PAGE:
Looking for a sign: ASU biomarker research

October 29, 2012


ASU's biomarker research seeks to diagnose disease before symptoms appear

Biomarkers research initiatives seek to diagnose disease before symptoms appear

Editor's note: This article appeared in the Fall edition of ASU Magazine

by Christopher Vaughan

Imagine a future in which sensors constantly monitor your vital signs, sending that data to your smartphone and computer for your review, and sending it to your health providers.

You may feel just a bit under the weather, but your physicians will see that your blood pressure is elevated and that your exercise has declined. Perhaps they also see a certain troubling molecule showing up in your saliva, collected daily by an instrument that monitors a number of chemical changes, that points to an increasing insulin insufficiency.  

In this imagined future scenario, the doctors may take proactive steps – including perhaps scheduling an office visit where they review the records of among others your immune status, your genetic profile, potentially your whole genome, and MRI images. Through a blood test, they determine what proteins are being made by your cells, see signs that the insulin-producing cells in your pancreas are under assault by a virus, and prescribe a drug that targets a specific abnormal protein found in your blood. This drug has been shown to specifically cure this disease in people with your specific genetic profile. They also adjust your other medications and your exercise plan based on data from previous months in order to return your blood pressure and protein levels to normal levels. In a few days you are back in top shape and feeling much better, with the interventions prescribed preventing what could have become a major health problem.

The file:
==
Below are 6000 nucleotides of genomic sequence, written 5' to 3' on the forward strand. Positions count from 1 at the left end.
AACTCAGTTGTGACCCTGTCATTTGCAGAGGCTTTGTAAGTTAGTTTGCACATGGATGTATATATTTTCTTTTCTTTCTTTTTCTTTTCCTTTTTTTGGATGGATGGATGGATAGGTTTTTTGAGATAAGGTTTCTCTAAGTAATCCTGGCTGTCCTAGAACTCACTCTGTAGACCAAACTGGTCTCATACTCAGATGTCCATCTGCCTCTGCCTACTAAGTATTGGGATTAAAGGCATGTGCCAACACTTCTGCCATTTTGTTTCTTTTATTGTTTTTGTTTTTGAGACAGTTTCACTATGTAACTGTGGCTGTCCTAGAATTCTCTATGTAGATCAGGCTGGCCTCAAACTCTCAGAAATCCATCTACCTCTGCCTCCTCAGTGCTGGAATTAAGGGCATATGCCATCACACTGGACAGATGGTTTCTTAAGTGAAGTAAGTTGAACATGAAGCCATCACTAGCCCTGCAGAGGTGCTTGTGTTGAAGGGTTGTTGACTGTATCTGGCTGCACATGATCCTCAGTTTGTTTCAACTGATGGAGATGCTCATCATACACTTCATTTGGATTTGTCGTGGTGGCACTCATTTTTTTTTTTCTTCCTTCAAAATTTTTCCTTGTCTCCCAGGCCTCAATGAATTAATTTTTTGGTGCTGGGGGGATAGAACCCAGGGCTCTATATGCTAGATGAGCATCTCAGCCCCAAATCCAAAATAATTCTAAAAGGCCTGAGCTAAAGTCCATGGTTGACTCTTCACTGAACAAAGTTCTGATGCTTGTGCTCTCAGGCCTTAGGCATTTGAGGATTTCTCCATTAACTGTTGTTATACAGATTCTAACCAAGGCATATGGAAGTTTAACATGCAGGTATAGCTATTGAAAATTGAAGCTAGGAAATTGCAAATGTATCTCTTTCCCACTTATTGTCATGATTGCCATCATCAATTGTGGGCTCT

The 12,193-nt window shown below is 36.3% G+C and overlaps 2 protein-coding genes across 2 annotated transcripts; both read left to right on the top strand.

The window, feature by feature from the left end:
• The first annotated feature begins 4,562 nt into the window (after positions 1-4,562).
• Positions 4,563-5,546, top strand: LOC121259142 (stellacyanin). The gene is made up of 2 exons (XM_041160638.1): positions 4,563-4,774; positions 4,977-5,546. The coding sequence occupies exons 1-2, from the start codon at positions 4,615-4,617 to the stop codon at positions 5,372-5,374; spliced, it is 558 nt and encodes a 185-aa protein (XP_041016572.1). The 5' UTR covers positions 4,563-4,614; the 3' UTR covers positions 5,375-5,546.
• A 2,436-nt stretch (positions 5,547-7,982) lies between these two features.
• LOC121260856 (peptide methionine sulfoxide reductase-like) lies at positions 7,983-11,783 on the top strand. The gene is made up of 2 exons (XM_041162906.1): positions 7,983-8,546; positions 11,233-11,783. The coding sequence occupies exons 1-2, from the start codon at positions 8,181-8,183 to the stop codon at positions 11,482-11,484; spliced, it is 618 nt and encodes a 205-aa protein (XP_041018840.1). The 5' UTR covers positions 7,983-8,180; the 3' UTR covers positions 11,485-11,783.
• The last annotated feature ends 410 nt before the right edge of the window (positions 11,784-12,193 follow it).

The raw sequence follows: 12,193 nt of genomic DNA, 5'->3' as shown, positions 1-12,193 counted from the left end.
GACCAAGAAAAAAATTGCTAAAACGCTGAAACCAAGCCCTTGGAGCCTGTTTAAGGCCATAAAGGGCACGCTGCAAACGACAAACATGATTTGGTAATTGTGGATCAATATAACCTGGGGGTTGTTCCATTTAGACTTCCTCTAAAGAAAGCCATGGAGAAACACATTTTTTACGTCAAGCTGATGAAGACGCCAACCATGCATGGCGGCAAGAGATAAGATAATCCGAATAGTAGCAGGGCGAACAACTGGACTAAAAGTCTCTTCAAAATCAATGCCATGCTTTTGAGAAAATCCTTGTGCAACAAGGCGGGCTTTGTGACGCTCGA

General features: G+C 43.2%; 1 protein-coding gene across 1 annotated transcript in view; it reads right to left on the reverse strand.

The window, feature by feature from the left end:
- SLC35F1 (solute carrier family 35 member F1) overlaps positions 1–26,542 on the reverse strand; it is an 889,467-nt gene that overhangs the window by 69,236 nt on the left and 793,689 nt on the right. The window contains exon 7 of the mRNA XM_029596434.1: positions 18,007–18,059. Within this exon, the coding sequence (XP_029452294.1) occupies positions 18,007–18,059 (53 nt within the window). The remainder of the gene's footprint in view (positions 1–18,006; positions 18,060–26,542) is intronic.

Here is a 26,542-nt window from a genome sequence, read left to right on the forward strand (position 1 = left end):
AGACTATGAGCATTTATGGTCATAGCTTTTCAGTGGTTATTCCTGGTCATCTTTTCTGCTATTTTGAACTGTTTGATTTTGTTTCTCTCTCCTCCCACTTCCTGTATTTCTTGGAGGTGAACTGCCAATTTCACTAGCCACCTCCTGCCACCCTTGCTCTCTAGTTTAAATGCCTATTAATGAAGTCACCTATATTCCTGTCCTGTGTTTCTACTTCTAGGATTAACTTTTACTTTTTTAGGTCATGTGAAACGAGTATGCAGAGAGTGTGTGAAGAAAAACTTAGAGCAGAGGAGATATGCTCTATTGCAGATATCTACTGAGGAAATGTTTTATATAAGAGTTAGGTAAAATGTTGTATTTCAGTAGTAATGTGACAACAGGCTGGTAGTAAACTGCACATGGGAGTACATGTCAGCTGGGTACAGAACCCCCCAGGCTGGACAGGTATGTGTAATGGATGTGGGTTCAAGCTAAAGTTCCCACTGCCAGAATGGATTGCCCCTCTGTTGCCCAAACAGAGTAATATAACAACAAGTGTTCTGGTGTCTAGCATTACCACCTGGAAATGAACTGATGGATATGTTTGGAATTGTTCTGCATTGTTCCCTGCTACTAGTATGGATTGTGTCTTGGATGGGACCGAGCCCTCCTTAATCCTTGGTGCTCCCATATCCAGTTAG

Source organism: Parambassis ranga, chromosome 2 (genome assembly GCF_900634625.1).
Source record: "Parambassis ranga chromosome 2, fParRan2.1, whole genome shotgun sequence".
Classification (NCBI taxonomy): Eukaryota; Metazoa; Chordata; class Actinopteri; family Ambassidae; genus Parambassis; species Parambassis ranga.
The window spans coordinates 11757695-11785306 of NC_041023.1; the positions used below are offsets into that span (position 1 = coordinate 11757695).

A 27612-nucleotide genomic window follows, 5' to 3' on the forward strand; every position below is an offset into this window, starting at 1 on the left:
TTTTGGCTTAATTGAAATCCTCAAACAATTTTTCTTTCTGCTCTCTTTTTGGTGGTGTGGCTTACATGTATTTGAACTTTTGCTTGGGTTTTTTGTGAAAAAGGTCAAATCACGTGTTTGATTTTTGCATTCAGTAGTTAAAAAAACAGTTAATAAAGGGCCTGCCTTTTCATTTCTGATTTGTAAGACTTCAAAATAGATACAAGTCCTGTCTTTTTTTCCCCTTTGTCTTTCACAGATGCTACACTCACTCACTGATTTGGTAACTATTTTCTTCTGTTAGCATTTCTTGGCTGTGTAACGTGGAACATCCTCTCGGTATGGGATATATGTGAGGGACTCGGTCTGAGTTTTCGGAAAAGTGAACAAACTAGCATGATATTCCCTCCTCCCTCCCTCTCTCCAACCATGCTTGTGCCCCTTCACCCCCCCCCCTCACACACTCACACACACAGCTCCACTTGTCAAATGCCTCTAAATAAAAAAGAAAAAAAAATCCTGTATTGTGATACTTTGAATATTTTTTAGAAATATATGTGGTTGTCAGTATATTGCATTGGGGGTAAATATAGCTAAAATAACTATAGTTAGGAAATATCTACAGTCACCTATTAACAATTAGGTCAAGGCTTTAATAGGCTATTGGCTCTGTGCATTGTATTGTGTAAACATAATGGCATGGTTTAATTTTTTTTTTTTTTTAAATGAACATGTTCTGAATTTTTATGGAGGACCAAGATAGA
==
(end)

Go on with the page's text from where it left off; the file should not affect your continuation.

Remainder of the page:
In this future, one of the major advances facilitating the capability to treat health issues long before they are pernicious comes from the physicians’ ability to understand changes in genetic information (mutations) that cause many diseases. These abnormal proteins and other chemicals in the blood are called “biomarkers.” New drugs and diagnostics, directed specifically at these abnormal molecules, will allow doctors to craft a treatment plan that is tailor-made for your body. 

ASU researchers who study biomarkers view them as keys to understanding the complex, dynamic interactions between all the cells in the human body.

“Biomarkers are signals that tell you about underlying normal and abnormal biological activity,” says Anna Barker, who came from a leadership position at the National Cancer Institute (NCI) to the university to become director of ASU’s Transformative Healthcare Networks and co-director of the Complex Adaptive Systems Initiative. 

The research is intriguing, perhaps groundbreaking, in terms of its potential impact on how medicine is practiced, but it is still a young field. Barker points out that there are very few biomarkers that currently have Food and Drug Administration (FDA) approval to be used as a part of clinical therapy. 

“The biomarkers that we have are the first generation of an effort to develop and use drugs in a more rational way,” Barker said. For instance, there are certain biomarkers that the FDA insists must be present before certain drugs are used: in order to use the anti-cancer drug Gleevec, physicians must show that particular gene defects are present, and a certain melanoma drug can only be used if there are alterations to a gene called BRAF.